Healthy Eating – Page 12 – terra20
  • Recipe: Maple Iced Coffee

    Maple Iced Coffee

    0 comments / Posted by Brand Blogger

    1 Serving

    INGREDIENTS

    • 5 ounces freshly brewed, hot, strong coffee
    • 1 tablespoon quality maple syrup
    • 3 ounces milk

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  • Recipe: Strawberry Ice Cream

    Recipe: Strawberry Ice Cream

    0 comments / Posted by Brand Blogger

    Makes 1 Quart or 6 Zoku Servings

    INGREDIENTS

    1 ½ cups rinsed and hulled fresh strawberries
    ½ cup granulated sugar
    2 tablespoons freshly squeezed lime juice
    1 teaspoon vanilla extract
    ¼ teaspoon Kosher salt
    1 ¼ cups heavy cream
    1 ¼ cups whole milk

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  • Top Five Alternatives to Plastic Containers

    Top Five Alternatives to Plastic Containers

    0 comments / Posted by Erin Forget

    Over the past few years, the potential dangers of bisphenol A (BPA) have been made abundantly clear; it’s a known endocrine disrupt-er and has been linked to obesity, reproductive problems and cancer. Commonly found in plastics, BPA has been detected in the urine of 95% of Canadians aged three to 79, so we know it migrates from containers to their contents to us.

    Although many plastics are now BPA-free, some people have lingering concerns and would rather bypass plastic altogether.  For food storage and lunch options, moms and families want the same convenience and ease-of-cleaning that plastic provides, but without the harmful chemicals. Take a look at these five alternatives:

     

    1. Glass 

    Study after study has proven glass to be inert and non-leaching. Glass can go in the dishwasher and be used in the oven or microwave. And, it uses less energy to manufacture compared to plastic. Available in every possible shape and size, glass water bottles and food containers can hold warm-hot and cold contents, reduce waste and are a smart choice for litterless lunches.

    Suggestions:

    • Swap out your plastic water bottle for a glass one, like this one from Lifefactory.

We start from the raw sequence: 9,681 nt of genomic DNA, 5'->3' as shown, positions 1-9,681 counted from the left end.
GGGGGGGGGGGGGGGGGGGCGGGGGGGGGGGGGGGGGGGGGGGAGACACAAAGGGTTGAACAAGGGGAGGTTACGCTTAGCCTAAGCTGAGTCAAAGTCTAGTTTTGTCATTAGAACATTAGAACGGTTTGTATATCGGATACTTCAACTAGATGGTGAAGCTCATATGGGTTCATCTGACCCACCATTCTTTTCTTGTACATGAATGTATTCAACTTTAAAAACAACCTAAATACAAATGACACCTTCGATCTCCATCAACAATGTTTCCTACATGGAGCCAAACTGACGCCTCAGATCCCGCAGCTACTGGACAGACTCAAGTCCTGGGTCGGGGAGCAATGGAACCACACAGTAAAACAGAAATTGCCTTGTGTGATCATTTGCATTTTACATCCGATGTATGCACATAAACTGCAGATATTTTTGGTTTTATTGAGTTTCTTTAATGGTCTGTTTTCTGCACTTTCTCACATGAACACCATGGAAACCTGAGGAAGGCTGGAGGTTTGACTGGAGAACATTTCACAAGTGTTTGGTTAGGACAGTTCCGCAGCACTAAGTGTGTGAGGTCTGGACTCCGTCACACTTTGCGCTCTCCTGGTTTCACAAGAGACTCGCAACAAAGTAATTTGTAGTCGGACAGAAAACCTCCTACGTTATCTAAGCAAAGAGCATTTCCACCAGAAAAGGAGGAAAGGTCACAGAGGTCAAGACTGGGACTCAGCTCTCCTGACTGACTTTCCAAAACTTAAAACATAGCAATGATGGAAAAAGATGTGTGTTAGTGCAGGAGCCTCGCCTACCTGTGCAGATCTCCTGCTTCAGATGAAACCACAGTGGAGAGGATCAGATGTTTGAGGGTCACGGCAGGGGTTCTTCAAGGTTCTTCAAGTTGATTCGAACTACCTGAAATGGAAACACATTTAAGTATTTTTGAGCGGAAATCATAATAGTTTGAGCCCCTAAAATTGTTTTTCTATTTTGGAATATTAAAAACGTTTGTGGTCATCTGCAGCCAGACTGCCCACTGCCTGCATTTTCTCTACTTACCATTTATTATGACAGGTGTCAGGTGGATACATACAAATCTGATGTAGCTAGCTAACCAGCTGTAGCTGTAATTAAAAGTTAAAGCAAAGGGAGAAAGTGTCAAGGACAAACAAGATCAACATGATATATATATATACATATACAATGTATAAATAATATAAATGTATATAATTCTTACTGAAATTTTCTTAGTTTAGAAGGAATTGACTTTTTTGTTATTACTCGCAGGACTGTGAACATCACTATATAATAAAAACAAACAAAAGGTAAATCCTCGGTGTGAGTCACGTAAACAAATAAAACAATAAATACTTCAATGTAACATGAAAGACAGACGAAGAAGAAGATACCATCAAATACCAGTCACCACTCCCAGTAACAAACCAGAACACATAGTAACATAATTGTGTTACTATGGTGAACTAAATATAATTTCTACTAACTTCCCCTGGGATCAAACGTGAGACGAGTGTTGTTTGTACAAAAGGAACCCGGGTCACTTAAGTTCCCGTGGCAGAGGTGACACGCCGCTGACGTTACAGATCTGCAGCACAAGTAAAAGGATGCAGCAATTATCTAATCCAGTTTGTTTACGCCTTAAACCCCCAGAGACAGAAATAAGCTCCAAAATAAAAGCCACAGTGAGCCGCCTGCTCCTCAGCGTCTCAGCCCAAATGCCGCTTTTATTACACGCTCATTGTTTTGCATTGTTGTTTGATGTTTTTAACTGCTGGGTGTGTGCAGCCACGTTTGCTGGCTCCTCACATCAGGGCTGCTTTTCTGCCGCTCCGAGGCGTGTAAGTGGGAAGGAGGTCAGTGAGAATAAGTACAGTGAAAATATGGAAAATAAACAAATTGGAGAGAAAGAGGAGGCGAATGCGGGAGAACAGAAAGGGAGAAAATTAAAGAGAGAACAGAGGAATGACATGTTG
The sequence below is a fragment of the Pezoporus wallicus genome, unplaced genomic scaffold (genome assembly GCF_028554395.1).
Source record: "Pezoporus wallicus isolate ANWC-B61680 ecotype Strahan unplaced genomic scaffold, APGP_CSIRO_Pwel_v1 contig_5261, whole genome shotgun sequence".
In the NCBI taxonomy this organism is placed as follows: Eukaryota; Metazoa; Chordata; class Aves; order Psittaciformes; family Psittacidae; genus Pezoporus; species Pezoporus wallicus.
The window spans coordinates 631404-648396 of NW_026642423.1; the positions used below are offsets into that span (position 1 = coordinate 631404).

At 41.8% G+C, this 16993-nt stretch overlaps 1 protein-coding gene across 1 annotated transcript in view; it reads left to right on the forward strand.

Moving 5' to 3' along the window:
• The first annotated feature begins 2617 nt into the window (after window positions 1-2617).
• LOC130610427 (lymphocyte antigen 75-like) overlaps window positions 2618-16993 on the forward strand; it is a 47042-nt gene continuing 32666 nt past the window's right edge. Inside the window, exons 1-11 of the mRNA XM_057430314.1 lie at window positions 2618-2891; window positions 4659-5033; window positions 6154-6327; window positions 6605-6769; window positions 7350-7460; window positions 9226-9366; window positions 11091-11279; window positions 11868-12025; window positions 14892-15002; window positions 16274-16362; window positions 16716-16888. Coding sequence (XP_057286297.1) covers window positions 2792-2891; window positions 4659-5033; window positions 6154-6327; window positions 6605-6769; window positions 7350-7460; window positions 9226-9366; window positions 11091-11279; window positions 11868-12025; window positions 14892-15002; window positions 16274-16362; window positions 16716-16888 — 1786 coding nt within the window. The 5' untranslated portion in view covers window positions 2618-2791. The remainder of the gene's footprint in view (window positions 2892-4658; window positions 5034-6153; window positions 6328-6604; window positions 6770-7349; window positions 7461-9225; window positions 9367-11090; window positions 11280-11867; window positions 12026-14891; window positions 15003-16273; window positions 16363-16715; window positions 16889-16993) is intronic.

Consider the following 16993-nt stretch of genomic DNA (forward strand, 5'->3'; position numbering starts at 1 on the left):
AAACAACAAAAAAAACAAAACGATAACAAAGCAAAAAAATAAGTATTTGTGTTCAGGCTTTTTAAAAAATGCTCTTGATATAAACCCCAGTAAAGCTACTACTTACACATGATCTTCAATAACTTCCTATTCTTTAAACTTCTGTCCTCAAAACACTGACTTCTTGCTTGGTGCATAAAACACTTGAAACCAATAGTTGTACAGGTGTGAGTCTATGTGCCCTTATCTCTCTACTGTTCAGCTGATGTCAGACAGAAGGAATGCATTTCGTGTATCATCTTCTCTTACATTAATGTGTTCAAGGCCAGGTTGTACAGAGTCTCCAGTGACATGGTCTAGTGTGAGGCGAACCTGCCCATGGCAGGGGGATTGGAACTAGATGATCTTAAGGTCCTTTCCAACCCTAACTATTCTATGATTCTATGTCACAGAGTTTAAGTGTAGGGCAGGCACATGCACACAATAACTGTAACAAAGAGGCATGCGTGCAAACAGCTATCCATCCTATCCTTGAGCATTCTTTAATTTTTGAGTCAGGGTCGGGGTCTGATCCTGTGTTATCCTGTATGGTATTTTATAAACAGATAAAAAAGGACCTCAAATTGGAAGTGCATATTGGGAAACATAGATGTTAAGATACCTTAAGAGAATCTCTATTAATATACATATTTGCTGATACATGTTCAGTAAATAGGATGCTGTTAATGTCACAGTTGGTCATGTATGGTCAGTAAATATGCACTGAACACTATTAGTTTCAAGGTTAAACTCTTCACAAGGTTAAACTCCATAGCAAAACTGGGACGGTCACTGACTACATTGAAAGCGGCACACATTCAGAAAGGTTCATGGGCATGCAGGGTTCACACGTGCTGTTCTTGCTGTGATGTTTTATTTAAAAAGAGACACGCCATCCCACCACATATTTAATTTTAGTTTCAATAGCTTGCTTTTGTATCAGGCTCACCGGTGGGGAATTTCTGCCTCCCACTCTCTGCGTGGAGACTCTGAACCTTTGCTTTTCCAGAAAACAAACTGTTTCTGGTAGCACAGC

• If you have a wee one in daycare, use glass to provide homemade baby food and breast milk.

    2. Food-Grade Stainless Steel 

    This plastic alternative is high quality, sanitary and does not rust or corrode. You’ll find stainless steel in commercial kitchens, hospitals and other food applications as it can be sterilized. Stainless steel is an effective insulator, keeping food or beverages hot or cold. It lasts a lifetime and if it does dent with heavy usage, stainless steel is 100% recyclable.

    Suggestions:



     

    3. Bamboo & Wood

    Renewable and biodegradable, bamboo (a fast-growing grass) and wood are natural materials with antibacterial properties. When choosing a bamboo or wood product, look for organic, reclaimed or certified as renewable options.

    Suggestions:

    • For kids who tend to lose utensils, use bamboo utensils as an alternative to plastic disposables.
     

    4. Organic Cotton  

    Organic cotton is grown without pesticides, herbicides and chemical fertilizers. Sure, cotton reduces your environmental footstep, but when it comes to litterless lunch options like lunch and snack bags, it’s an abundantly practical option as it can be washed and used over and over again.

    Suggestions:

    • Ditch the waste of plastic lunch and snack bags and go for organic cotton.


    5. Paper

    Many people find it difficult to kick the plastic bag habit. Why not go old-school and switch to renewable paper bags for sandwiches? When free of ink, minimally inked or printed with soy or other veggie-based inks, paper is compostable in just a few short months.

    Suggestions:

    • Use paper alternatives to plastic sandwich bags like these ones from If You Care.

    Share with us your favorite plastic alternatives

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  • 7 Fun Facts About School Lunches

    7 Fun Facts About School Lunches

    0 comments / Posted by Erin Forget

    Many schools and parents are looking to create litterless lunches – not only does it reduce waste (diverting it from landfills and conserving energy) but it also saves money and is often a much healthier option!

    Every year, an elementary student in Ontario sends to landfills their own body weight in waste from conventionally packed school lunches!

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  • Truth, Lies and Plastic

    Truth, Lies and Plastic

    0 comments / Posted by Erin Forget

    After dinner, there’s some leftover soup, and you reach for your stash of yogurt containers – but should you? Those lunch containers you bought years ago, are they BPA-free? Is it safe to reheat food in plastic containers?

    The Internet is filled with conflicting information, but we’ve scoured medical journals, government resources, newspaper articles and the latest research to try put together the most accurate information we can find on plastics, BPA and your lunch options. If you have any other questions about plastic containers, BPA or anything about a litterless lunch – ask us and we’ll do our best to get the straight answer to you quickly.

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